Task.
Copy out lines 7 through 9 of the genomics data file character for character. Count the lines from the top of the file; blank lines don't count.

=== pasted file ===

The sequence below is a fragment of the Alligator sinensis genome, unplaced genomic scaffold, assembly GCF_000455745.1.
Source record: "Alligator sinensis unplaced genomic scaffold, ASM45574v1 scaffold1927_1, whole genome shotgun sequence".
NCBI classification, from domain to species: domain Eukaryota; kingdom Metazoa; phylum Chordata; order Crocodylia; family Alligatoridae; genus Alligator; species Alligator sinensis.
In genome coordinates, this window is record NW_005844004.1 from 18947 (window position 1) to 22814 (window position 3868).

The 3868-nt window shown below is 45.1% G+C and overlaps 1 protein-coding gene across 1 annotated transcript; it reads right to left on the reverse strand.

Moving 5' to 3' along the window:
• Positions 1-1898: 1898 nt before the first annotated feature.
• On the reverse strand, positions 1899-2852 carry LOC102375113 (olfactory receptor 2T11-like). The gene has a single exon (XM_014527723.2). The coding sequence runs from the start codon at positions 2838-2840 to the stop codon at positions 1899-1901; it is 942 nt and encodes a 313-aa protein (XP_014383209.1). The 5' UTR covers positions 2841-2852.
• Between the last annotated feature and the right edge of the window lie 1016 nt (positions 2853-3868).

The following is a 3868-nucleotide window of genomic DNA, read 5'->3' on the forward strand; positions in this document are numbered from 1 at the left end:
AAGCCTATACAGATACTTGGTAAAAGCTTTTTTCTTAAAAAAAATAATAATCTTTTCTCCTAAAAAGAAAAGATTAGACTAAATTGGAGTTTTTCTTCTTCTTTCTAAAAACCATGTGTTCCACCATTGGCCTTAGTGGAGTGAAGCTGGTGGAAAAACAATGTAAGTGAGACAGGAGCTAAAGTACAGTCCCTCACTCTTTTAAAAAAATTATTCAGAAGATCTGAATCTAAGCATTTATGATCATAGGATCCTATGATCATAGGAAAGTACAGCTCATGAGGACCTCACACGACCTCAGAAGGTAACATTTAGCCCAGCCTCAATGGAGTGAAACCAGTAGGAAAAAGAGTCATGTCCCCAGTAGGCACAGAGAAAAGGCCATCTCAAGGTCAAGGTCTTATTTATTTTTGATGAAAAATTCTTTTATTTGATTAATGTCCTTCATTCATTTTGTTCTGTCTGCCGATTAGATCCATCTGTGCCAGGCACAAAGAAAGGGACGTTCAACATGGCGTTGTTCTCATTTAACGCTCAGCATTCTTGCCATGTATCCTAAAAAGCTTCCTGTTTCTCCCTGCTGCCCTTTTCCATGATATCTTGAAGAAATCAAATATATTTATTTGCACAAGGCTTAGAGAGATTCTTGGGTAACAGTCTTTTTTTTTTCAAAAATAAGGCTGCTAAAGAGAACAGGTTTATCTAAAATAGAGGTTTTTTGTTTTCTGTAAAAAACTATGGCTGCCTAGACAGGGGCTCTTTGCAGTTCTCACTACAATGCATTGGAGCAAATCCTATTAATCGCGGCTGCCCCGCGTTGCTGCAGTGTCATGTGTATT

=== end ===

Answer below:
• Positions 1-1898: 1898 nt before the first annotated feature.
• On the reverse strand, positions 1899-2852 carry LOC102375113 (olfactory receptor 2T11-like). The gene has a single exon (XM_014527723.2). The coding sequence runs from the start codon at positions 2838-2840 to the stop codon at positions 1899-1901; it is 942 nt and encodes a 313-aa protein (XP_014383209.1). The 5' UTR covers positions 2841-2852.
• Between the last annotated feature and the right edge of the window lie 1016 nt (positions 2853-3868).